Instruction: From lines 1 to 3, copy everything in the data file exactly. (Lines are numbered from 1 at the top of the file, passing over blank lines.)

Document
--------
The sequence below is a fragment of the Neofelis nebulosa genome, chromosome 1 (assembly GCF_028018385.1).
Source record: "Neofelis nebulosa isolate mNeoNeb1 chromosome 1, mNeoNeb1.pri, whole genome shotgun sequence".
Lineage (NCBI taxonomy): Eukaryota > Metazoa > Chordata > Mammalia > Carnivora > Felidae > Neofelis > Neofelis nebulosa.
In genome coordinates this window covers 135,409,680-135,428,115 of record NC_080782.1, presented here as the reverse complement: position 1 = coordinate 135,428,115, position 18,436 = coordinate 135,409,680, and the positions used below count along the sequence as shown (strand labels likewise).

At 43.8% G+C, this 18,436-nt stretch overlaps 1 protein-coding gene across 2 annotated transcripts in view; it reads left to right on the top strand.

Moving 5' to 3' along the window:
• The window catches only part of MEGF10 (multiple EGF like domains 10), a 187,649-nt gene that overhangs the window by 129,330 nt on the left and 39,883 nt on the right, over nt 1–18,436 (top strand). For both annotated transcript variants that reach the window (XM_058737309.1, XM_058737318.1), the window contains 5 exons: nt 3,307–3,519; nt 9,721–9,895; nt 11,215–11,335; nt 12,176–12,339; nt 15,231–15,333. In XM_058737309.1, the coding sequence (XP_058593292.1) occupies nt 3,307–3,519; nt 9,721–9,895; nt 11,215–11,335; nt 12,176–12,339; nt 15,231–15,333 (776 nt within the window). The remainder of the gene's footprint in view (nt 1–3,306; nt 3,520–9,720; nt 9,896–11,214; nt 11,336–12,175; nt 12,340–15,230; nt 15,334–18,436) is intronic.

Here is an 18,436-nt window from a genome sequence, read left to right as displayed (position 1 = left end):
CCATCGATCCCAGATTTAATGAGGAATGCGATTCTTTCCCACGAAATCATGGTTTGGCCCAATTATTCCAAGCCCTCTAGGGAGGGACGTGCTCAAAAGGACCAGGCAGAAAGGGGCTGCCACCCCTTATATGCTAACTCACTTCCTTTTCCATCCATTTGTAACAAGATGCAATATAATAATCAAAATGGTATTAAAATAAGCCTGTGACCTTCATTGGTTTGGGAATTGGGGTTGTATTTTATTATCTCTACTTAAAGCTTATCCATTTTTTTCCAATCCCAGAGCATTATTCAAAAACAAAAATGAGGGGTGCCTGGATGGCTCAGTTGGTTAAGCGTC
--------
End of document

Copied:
The sequence below is a fragment of the Neofelis nebulosa genome, chromosome 1 (assembly GCF_028018385.1).
Source record: "Neofelis nebulosa isolate mNeoNeb1 chromosome 1, mNeoNeb1.pri, whole genome shotgun sequence".
Lineage (NCBI taxonomy): Eukaryota > Metazoa > Chordata > Mammalia > Carnivora > Felidae > Neofelis > Neofelis nebulosa.